Function and plasticity of the visual system

Our research is focused on understanding how neuronal circuits process visual information coming from the eye and integrate it with other signals to enable animals to interpret the visual world and interact with their environment. Furthermore, we investigate how these circuits change during learning and new experiences, allowing the brain to store new information and to adapt to changes in the environment.

To study these questions we use a wide range of multi-disciplinary methods: in vivo two-photon imaging of neuronal and synaptic function and structure, extracellular and intracellular electrophysiological recordings, animal behavior and theoretical modelling, together with molecular and genetic approaches to identify different cell types, record and manipulate their function and trace specific pathways.

Repeatedly imaged apical dendrite from a layer 5 neuron in vivo. The protrusions are dendritic spines which carry the majority of excitatory synapses. Spine changes are depicted by arrows, red: spine gained, blue: spine lost.

Changes in visual circuits during learning

Learning alters our perceptions, cognition and behavior by modifying neuronal circuits in the brain. Understanding how this happens is crucial for understanding normal brain function, and for devising therapeutic approaches for correcting disorders of information storage and retrieval such as dementia. Yet the mechanisms of learning in the intact brain are not well understood. Relatively little is known about how new information is stored in neuronal circuits and how new experiences, which are behaviourally relevant for the animal alter single cells, their connections and the flow of information through neuronal networks. One reason for our lack of knowledge is that it has long been impossible to repeatedly record activity from the same identified neurons and their connections over the course of days or weeks. The newest generation of genetically-encoded calcium indicators in combination with two-photon laser scanning microscopy now makes this possible. These indicators allow us to visualize the activity of neuronal networks with single-cell and even single-synapse resolution in the intact brain.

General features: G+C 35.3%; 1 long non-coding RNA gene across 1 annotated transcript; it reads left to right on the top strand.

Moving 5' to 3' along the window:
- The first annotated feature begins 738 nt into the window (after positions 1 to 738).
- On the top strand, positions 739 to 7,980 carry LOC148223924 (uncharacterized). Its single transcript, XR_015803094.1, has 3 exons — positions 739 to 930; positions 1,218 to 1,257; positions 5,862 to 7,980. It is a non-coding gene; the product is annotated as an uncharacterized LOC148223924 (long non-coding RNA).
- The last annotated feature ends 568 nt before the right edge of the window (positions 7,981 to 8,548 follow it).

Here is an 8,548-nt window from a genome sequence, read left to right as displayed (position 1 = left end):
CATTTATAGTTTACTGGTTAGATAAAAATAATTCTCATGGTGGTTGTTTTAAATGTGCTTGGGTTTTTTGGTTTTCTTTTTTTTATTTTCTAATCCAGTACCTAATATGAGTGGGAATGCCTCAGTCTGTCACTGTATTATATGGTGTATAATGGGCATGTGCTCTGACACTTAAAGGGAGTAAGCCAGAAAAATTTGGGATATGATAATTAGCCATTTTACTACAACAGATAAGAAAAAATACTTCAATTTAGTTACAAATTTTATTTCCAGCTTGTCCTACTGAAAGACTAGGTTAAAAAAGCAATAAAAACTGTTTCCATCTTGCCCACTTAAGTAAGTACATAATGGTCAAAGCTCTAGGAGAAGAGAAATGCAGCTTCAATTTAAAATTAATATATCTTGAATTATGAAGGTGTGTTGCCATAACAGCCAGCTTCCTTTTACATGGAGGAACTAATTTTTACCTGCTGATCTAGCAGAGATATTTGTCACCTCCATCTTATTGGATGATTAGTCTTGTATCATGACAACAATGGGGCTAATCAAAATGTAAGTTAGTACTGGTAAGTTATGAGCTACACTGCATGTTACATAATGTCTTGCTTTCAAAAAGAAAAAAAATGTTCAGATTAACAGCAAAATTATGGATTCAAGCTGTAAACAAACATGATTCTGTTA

To study learning-related changes in the brain, we are developing different behavioral paradigms for mice in which they have to learn visually-guided tasks. These tasks enable us to measure the animals’ visual perception and to assess their learning progress. We are then using calcium indicators to follow directly how the function of neurons in different visual areas changes when animals make new associations during visually-guided learning. Furthermore, we are studying which circuit modifications underlie these functional changes, by following individual synapses of different pathways over the time course of learning.

Thalamic axons expressing the genetically-encoded calcium indicator GCaMP5 imaged in visual cortex and example traces of calcium transients from individual axons showing their activity in a behaving mouse.

The function of higher-order thalamic pathways during vision

Visual perception relies on information flow from the eye to the visual cortex, where it is relayed and transformed via a series of thalamic and cortical processing stages. In recent years it has become increasingly clear that the traditional hierarchical model of sensory processing, which is based mostly on feed-forward flow of sensory information, is incomplete. Prominent feedback projections from higher-order brain areas and information from parallel circuits involving the thalamus impinge on every cortical processing level. Such major alternative pathways may convey contextual information, such as the animal’s motor output, previous experience, expectations and stimulus relevance, which can strongly modulate visual responses and influence how feed-forward sensory information is interpreted in the context of an animal’s internal state and behavior. However, little is known about what information is conveyed through these different pathways and how it influences the processing of feed-forward sensory information to allow animals to actively perceive and interpret the environment based on their past experience.

We are studying the organization and function of one major pathway that might integrate visual and non-visual information but which is still very elusive – the input from higher-order thalamic nuclei into visual cortex. We are studying the organization of these thalamo-cortical circuits in the mouse using anatomical tracing methods and are investigating which information is conveyed to different cortical areas by higher-order thalamic signals in the behaving animal and how it influences the processing of visual information.